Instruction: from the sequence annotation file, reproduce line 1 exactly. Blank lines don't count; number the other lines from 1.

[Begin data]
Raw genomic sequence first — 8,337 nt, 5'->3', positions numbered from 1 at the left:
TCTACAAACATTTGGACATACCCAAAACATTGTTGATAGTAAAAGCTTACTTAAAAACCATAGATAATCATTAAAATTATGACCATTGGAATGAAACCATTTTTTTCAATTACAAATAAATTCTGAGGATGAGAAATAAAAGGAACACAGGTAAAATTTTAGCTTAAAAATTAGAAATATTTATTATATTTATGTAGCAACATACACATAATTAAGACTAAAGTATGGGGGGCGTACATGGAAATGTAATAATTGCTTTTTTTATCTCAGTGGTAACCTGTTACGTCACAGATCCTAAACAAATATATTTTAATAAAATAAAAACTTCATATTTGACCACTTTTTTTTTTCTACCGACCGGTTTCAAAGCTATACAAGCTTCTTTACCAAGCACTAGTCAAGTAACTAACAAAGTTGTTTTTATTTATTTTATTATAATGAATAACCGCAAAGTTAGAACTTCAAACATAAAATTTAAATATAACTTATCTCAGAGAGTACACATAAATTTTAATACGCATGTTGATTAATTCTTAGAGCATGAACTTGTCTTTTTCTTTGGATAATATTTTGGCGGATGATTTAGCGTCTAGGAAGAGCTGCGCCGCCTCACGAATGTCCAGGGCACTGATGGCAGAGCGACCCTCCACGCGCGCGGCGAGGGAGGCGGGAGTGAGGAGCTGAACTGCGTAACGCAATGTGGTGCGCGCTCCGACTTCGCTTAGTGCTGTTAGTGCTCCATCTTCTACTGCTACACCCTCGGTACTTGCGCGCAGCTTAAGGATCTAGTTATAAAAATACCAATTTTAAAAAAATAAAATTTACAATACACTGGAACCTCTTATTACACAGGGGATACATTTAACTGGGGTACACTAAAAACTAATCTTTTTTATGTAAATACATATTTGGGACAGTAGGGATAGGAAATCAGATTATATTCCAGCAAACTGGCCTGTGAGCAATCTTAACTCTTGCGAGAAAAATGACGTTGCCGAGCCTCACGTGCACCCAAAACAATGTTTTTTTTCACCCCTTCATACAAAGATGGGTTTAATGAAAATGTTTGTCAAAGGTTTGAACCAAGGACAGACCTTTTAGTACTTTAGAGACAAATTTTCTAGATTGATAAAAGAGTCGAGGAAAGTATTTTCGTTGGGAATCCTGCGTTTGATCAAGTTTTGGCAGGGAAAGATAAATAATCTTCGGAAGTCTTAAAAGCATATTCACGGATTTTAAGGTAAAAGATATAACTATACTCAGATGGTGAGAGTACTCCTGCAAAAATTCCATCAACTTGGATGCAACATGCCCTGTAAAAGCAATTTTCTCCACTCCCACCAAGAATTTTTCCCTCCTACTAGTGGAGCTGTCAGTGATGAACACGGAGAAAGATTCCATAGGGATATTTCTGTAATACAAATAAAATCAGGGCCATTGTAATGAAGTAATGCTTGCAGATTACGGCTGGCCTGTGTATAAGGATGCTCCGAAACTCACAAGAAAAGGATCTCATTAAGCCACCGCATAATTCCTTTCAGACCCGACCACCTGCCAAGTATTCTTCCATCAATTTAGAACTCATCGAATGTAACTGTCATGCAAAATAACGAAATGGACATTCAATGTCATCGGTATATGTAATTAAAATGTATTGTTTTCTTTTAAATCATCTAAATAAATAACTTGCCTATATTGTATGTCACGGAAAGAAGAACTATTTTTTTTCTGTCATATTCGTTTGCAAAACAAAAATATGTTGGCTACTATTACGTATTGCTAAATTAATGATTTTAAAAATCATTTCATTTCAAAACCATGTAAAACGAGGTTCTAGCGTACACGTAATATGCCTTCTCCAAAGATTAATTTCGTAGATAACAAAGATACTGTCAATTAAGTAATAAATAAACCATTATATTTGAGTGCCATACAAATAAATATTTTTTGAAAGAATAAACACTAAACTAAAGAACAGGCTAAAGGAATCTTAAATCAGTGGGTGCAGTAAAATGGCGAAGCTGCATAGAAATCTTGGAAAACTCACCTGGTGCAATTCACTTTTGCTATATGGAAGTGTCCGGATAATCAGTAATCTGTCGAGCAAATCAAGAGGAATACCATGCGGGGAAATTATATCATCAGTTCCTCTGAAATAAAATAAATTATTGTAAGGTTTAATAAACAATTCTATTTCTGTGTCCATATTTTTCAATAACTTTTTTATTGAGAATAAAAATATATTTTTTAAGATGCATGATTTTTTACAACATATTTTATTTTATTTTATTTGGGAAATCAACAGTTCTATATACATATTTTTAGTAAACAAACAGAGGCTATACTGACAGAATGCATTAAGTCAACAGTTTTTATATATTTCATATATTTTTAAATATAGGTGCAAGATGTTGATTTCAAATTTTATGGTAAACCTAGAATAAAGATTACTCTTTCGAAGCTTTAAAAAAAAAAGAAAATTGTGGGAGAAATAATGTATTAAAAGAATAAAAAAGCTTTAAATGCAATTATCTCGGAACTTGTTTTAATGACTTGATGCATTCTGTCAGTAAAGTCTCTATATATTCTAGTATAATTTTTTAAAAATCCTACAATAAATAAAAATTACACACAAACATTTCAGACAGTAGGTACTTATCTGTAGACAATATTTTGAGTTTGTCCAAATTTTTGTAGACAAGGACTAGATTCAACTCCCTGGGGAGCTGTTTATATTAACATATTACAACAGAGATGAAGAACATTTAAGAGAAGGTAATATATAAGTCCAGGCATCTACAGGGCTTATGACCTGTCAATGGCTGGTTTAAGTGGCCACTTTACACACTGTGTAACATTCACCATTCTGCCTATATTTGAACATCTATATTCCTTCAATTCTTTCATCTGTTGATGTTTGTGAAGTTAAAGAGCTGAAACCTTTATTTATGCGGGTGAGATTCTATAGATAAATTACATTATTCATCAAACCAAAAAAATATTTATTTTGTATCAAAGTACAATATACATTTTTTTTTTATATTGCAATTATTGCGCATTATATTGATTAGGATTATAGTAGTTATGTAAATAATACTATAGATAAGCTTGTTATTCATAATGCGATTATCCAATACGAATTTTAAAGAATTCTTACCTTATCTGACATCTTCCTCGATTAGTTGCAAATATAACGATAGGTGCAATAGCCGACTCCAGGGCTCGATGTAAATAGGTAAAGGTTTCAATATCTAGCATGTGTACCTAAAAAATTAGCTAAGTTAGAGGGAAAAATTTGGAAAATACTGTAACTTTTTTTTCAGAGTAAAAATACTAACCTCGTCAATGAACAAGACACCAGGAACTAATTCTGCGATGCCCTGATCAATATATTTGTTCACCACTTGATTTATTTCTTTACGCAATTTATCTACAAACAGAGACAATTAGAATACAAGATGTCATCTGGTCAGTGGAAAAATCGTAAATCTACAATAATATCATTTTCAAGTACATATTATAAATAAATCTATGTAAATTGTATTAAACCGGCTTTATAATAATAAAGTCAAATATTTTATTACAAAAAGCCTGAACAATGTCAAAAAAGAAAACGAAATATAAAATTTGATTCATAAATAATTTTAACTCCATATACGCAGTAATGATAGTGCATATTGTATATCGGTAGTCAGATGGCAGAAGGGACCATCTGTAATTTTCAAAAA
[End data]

Raw genomic sequence first — 8,337 nt, 5'->3', positions numbered from 1 at the left: